Okpalaugo visited with the Seattle Seahawks and al

first_imgOkpalaugo visited with the Seattle Seahawks and also had interest coming from the New York Jets before inking a contract with the Cardinals.The Fresno State Bulldog product entered the 2013 NFL Draft and went undrafted. He joined the Miami Dolphins in camp but did not make the final roster. Okpalaugo also spent time on the Minnesota Vikings practice squad in 2013 and briefly was with the Dallas Cowboys in 2014.The Cardinals were in the bottom third of the NFL in total sacks last season and recorded 36 over the course of the regular season. Eight came from midseason signee Dwight Freeney, who is a free agent this offseason.As of now, there are lingering questions at outside linebacker. Markus Golden enters his second season following an impressive rookie campaign, but Okpalaugo joins a group of question marks that include the Cardinals’ 2015 fifth-round pick, Shaq Riddick, and undrafted 2015 rookie Zack Wagenmann. Miami Dolphins defensive end Tristan Okpalaugo (66) pursues Jacksonville Jaguars quarterback Matt Scott (5) during the second half of an NFL preseason football game in Jacksonville, Fla., Friday, Aug. 9, 2013. (AP Photo/Phelan M. Ebenhack) Making a quick effort to add another option to improve their pass rush, the Arizona Cardinals signed former Canadian Football League linebacker Tristan Okpalaugo to a one-year deal Friday.Over the last two seasons, the 6-foot-5, 258 linebacker played in 31 games for the Toronto Argonauts and recorded 65 tackles and 23 sacks. He was the CFL East Division’s most outstanding rookie after collecting 12 sacks in 17 games during the 2014 season. Former Cardinals kicker Phil Dawson retires Grace expects Greinke trade to have emotional impact Top Stories Derrick Hall satisfied with D-backs’ buying and selling Comments   Share   The 5: Takeaways from the Coyotes’ introduction of Alex Meruelolast_img read more

Bastian Lehmann discussed his plans for Postmatess future at the Brainstorm Tech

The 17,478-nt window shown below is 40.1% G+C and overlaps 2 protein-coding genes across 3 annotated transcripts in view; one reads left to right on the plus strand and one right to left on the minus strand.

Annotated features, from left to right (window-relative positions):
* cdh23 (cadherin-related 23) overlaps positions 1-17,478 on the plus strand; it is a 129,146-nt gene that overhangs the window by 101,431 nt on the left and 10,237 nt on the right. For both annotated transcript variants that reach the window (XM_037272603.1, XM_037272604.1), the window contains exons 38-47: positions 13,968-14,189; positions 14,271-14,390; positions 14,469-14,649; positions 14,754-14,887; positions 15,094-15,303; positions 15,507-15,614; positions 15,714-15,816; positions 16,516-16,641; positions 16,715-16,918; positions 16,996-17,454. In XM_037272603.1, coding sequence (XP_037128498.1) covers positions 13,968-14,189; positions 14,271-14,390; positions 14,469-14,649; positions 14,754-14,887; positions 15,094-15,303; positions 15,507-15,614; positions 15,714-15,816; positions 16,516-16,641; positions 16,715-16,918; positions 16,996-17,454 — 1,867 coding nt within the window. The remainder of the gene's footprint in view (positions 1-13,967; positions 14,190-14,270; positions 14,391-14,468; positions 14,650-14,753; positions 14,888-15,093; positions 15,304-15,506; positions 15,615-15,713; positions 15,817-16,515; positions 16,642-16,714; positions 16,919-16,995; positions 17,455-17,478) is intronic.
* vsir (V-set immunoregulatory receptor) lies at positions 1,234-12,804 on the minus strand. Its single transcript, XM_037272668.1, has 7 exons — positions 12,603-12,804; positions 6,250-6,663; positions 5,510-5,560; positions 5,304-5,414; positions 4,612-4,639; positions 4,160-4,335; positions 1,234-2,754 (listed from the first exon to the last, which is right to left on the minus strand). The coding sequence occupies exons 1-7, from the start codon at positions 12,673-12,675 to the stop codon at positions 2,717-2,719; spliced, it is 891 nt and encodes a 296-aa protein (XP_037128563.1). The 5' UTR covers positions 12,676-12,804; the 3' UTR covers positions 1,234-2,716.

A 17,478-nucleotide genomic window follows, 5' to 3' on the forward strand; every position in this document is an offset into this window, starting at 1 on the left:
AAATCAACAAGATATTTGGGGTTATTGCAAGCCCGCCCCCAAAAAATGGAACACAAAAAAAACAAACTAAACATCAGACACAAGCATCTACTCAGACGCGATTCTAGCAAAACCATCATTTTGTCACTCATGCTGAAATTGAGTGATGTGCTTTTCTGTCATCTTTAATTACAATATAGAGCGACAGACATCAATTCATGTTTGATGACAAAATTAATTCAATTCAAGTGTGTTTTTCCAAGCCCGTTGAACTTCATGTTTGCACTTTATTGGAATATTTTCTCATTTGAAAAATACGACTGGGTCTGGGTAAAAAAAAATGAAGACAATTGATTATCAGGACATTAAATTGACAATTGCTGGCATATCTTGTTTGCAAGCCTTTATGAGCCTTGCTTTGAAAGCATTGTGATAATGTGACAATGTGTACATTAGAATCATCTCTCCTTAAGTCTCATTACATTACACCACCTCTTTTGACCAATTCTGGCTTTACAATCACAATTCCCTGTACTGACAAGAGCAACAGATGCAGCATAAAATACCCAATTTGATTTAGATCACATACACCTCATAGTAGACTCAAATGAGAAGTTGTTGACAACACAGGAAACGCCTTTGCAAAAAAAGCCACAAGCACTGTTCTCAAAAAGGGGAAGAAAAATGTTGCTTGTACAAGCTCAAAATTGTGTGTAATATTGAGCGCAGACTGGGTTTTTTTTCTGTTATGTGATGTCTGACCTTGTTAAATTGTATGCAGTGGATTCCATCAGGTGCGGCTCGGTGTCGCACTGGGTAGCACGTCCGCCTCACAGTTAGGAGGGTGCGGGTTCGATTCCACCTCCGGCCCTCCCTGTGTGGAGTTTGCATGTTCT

first_img HealthFormer GE CEO Jeff Immelt: To Combat Costs, CEOs Should Run Health Care Like a BusinessHealthFor Edie Falco, an ‘Attitude of Gratitude’ After Surviving Breast CancerLeadershipGhosn Back, Tesla Drop, Boeing Report: CEO Daily for April 4, 2019AutosElon Musk’s Plan to Boost Tesla Sales Is Dealt a SetbackMPWJoe Biden, Netflix Pregnancy Lawsuit, Lesley McSpadden: Broadsheet April 4 Sponsored Content by Qingdao Haier ShareVideo Player is loading.Play VideoPauseMuteCurrent Time 0:00/Duration -:-Loaded: 0%Stream Type LIVESeek to live, currently playing liveLIVERemaining Time –:- Playback Rate1xChaptersChaptersDescriptionsdescriptions off, selectedCaptionscaptions settings, opens captions settings dialogcaptions off, selectedAudio TrackFullscreenThis is a modal window.Beginning of dialog window. Escape will cancel and close the window.TextColorWhiteBlackRedGreenBlueYellowMagentaCyanTransparencyOpaqueSemi-TransparentBackgroundColorBlackWhiteRedGreenBlueYellowMagentaCyanTransparencyOpaqueSemi-TransparentTransparentWindowColorBlackWhiteRedGreenBlueYellowMagentaCyanTransparencyTransparentSemi-TransparentOpaqueFont Size50%75%100%125%150%175%200%300%400%Text Edge StyleNoneRaisedDepressedUniformDropshadowFont FamilyProportional Sans-SerifMonospace Sans-SerifProportional SerifMonospace SerifCasualScriptSmall CapsReset restore all settings to the default valuesDoneClose Modal DialogEnd of dialog window.Close Modal DialogThis is a modal window. This modal can be closed by pressing the Escape key or activating the close button.Close Modal DialogThis is a modal window. This modal can be closed by pressing the Escape key or activating the close button.PlayMuteCurrent Time 0:00/Duration 0:00Loaded: 0%Stream Type LIVESeek to live, currently playing liveLIVERemaining Time -0:00 Playback Rate1xFullscreenPostmates CEO Bastian Lehmann on Wednesday reiterated that his goal is to take the company public even as rumors swirl that the company is looking to be bought.“The official line is I can’t comment,” he said, only to later say, “Our plan is to take it public.”Lehmann told attendees at Fortune’s Brainstorm Tech conference in Aspen, Colo. that it’s common for companies planning to go public to get inquiries from other industry players about the possibility of selling. He also wasn’t sure where the rumors were coming from. Last week, reports surfaced that Postmates was exploring a sale, courting larger competitors like DoorDash and Uber, as well as Walmart. The news came five months after Postmates said it confidentially filed for an initial public offering. At the time of filing, the company operated in 2,940 U.S. cities and Mexico.If Postmates does follow through with its plans for an IPO, it would join companies including Uber, Lyft, and Pinterest, all of which went public earlier this year. Since it confidentially filed, Postmates has grown its footprint to cover 3,500 cities and debuted a new free delivery service called Postmates Party, which now accounts for 15% of the company’s orders. It also has been working to improve its new delivery rover that it’s piloting in Los Angeles.The delivery robot, called Serve, currently functions as semi-autonomous vehicle, using sensors to navigate sidewalks with remote operators standing by in case they need to step in. Postmates built Serve in house, giving it a cartoon-like appearance with two round illuminated cameras that look like eyes. When asked about what Postmates does with the data its Serve rover collects, Lehmann joked that Serve would stay true to Silicon Valley’s reputation.“We’ll do like everyone else and just sell to highest bidder,” he said, spurring laughter from the audience. “Given that I was born in Germany, maybe its part of my evil plan.”The reality is Serve presently only roams on public sidewalks, delivering small loads within short distances. The current version is the first iteration of the bot, which Postmates has also tested in a senior living community. The bot has spatial awareness and opens up after it reaches its destination and senses the customer approaching it. Future versions of the bot could feature more interaction between Serve and the customer, Lehmann said. But Lehmann doesn’t expect it to ever replace any of its 400,000 contract delivery workers, he said. “It will help, it will augment, it will make things possible that weren’t possible before,” he said. “They are here to help us fulfill the dream of having an infrastructure that can deliver goods locally at close to zero cost.”More must-read stories from Fortune Brainstorm Tech 2019:—A.I.’s hidden biases continue to bedevil businesses. Can they be stopped?—Land O’Lakes CEO: Big data is helping farmers deal with climate swings—How Spotify “playlisting” turned an unknown artist into a star—U.S. risks falling behind in crypto, warns ‘Crypto Mom’ SEC commissioner—Verizon executive calls for federal privacy rules on 5GGet Fortune’s Eye on A.I. newsletter, where artificial intelligence meets industryYou May Like Haier Smart Home Has the Solutionslast_img read more